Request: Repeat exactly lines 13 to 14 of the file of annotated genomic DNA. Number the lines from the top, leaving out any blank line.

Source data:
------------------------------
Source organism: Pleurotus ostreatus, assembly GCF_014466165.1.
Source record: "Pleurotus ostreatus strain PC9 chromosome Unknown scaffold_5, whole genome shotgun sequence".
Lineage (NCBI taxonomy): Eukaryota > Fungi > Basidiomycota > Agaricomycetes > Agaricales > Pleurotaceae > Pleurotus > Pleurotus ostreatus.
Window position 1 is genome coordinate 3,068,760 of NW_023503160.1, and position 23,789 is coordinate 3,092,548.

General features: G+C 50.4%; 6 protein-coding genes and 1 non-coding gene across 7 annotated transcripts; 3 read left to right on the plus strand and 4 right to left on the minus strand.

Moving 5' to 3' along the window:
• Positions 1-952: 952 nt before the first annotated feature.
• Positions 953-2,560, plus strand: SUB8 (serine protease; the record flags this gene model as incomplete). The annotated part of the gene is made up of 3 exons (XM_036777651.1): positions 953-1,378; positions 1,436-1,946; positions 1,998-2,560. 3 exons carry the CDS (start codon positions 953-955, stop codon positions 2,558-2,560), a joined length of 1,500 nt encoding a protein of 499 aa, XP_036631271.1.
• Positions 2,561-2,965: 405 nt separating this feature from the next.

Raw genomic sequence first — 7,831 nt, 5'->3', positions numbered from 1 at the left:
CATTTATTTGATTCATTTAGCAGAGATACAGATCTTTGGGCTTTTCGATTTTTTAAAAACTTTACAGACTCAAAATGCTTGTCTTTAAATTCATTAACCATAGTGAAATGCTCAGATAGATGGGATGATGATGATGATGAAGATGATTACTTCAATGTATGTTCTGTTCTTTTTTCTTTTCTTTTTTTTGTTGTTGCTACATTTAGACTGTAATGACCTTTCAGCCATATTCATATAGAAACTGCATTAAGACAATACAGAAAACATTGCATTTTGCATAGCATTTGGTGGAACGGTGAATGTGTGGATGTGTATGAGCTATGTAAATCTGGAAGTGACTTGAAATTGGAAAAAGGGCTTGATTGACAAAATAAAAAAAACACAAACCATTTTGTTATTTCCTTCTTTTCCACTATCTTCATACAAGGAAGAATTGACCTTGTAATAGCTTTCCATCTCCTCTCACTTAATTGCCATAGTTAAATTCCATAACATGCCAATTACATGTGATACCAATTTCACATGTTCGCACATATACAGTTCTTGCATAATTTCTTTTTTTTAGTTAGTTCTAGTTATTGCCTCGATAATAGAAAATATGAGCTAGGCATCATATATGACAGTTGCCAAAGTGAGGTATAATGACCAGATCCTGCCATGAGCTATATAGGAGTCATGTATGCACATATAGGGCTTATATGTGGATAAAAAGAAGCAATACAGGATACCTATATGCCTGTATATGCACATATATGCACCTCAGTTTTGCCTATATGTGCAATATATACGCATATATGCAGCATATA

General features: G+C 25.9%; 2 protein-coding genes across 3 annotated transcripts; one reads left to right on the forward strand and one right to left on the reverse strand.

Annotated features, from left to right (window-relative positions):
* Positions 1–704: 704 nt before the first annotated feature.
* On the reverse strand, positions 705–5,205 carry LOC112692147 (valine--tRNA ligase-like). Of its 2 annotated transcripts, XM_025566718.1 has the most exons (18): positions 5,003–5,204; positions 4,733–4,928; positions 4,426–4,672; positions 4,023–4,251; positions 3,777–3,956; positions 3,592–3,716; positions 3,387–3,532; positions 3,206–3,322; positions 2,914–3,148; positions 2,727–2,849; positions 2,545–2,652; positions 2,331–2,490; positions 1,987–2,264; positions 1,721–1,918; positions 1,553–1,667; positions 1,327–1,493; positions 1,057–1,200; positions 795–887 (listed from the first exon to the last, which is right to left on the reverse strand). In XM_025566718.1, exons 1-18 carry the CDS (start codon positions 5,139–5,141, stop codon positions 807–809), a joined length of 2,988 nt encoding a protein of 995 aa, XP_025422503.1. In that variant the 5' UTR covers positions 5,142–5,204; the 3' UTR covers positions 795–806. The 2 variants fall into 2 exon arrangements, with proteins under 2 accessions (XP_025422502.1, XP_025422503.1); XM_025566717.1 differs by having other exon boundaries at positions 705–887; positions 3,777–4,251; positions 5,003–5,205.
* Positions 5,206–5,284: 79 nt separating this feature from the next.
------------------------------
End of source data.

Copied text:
Annotated features, from left to right (window-relative positions):
* Positions 1–704: 704 nt before the first annotated feature.